All biological macromolecules have two inescapable features, they have mass and they either have an inherent electrical charge or can be easily made to carry one. Taking advantage of these features allows for the utilization of one of the most common laboratory techniques in use today, gel electrophoresis. Using this technique, molecules of DNA, RNA or protein can be separated from one another according to their size.
What Is a Gel?
In order to separate molecules according to their size first requires a separation medium. The most commonly used media for preparing gels is either agarose, a complex polysaccharide isolated from seaweed, or polyacrylamide, a plastic polymer that can be prepared and polymerized under numerous conditions. For both agarose and polyacrylamide, solutions can be prepared and “cast” into various devices to produce a ‘slab’ with varying concentrations of the separating medium. By changing the concentrations of the medium components, the size of pores within the gel can be made to be different. Bigger molecules take longer to go through smaller pores than do small molecules and thus the first feature for fractionation of molecules by their size is established.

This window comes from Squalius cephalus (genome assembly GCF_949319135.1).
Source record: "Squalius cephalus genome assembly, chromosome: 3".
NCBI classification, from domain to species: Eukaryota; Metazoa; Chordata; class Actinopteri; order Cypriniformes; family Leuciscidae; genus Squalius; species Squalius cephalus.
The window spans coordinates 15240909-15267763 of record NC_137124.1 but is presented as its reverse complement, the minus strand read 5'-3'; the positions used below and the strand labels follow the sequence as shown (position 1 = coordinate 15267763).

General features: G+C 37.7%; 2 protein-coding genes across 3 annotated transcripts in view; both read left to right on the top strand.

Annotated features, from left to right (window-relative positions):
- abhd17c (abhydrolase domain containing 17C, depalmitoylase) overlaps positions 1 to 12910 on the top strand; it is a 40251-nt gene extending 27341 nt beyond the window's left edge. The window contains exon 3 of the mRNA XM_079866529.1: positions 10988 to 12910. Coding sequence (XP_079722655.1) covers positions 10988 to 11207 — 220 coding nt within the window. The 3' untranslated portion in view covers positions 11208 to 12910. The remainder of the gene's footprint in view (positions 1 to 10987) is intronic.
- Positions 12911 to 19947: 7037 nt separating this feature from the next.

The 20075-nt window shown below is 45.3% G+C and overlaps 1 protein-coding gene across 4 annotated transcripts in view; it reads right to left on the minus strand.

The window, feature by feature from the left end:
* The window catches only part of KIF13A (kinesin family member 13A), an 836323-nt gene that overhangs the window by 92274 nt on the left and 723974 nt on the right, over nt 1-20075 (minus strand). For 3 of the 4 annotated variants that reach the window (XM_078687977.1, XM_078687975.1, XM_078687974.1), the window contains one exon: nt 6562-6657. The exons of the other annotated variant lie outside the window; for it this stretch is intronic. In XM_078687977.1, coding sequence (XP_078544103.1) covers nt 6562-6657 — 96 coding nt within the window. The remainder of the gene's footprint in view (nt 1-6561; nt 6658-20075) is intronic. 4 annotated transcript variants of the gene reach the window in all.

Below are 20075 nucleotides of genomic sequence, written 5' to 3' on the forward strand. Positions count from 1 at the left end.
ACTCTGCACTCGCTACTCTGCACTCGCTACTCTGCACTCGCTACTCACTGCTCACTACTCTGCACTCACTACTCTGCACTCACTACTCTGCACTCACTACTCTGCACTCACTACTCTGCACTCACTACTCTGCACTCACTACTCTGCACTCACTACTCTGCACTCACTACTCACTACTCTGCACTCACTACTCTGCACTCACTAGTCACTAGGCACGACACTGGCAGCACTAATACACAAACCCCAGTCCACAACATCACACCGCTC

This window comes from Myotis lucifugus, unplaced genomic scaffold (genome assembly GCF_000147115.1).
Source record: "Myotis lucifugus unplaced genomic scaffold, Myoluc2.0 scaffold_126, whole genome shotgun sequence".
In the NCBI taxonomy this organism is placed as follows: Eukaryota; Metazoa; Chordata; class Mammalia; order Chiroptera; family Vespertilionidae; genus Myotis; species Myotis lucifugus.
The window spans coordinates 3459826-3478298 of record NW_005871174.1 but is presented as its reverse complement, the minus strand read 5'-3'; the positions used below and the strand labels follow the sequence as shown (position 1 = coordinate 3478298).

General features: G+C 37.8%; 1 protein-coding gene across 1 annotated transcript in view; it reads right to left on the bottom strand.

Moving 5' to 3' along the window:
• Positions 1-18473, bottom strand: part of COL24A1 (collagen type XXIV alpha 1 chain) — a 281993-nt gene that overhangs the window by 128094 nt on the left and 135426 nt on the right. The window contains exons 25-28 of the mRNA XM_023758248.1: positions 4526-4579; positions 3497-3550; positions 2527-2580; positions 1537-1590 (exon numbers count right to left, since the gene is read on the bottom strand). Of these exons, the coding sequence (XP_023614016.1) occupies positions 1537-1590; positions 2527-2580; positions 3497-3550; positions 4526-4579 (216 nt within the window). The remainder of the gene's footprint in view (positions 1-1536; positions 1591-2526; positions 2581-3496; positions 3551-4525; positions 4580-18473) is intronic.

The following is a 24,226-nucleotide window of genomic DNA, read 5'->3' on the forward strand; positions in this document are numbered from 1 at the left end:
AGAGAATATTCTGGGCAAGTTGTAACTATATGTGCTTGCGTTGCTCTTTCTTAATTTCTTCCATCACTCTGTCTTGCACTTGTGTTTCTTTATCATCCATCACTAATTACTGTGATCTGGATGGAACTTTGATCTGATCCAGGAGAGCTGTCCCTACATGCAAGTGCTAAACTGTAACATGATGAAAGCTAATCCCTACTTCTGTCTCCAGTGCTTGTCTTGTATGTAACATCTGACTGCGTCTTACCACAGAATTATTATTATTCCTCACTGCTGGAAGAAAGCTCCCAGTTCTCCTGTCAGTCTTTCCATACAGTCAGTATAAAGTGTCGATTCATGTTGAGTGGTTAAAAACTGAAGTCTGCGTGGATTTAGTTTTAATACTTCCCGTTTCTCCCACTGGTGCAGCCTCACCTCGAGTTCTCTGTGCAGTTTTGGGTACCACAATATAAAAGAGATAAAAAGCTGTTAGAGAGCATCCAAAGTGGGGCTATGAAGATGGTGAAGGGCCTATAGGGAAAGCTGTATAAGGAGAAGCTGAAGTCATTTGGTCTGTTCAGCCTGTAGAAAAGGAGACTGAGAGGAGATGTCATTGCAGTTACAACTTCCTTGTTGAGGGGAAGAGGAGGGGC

How Do the Molecules Move?
Whether the sample to be analyzed is a protein mixture or a mixture of nucleic acids, the force that makes them move through the gel is electric force. An electric field is applied across two electrodes, through a solution in which the gel is bathed and charges move between the electrodes. For any charged molecule in the gel, the electric field will force them to move, but only if they have a net electric charge.
For DNA and RNA this is an inherent property. The “backbone” of nucleic acids is made up of a chain of sugar-phosphate moieties which have a natural net negative electrical charge. Proteins do not necessarily have a net electrical charge unless they are in a solution at a pH well away from what is known as their isoelectric point (pI). However, suspending proteins in solutions containing specific detergent molecules (such as sodium dodecyl sulfate) can impart a net negative charge on almost all protein molecules and it does it in a uniform manner in solutions of various pH ranges.
If all of the molecules in a complex sample mixture can be made to have an equivalent net charge, they will all move at the same speed in a given electric field. By forcing them to go through pores of fixed sizes in either agarose or polyacrylamide, the gel matrix can affect a fractionation based on their size. Smaller molecules will get through pores more quickly. If a complex sample from, for example, a piece of pancreas is run on a polyacrylamide gel, it is now possible to separate the hormone insulin (only a few dozen amino acids long) away from the insulin receptor protein (many hundreds of amino acids long) and then detect them by means such as specific antibody staining.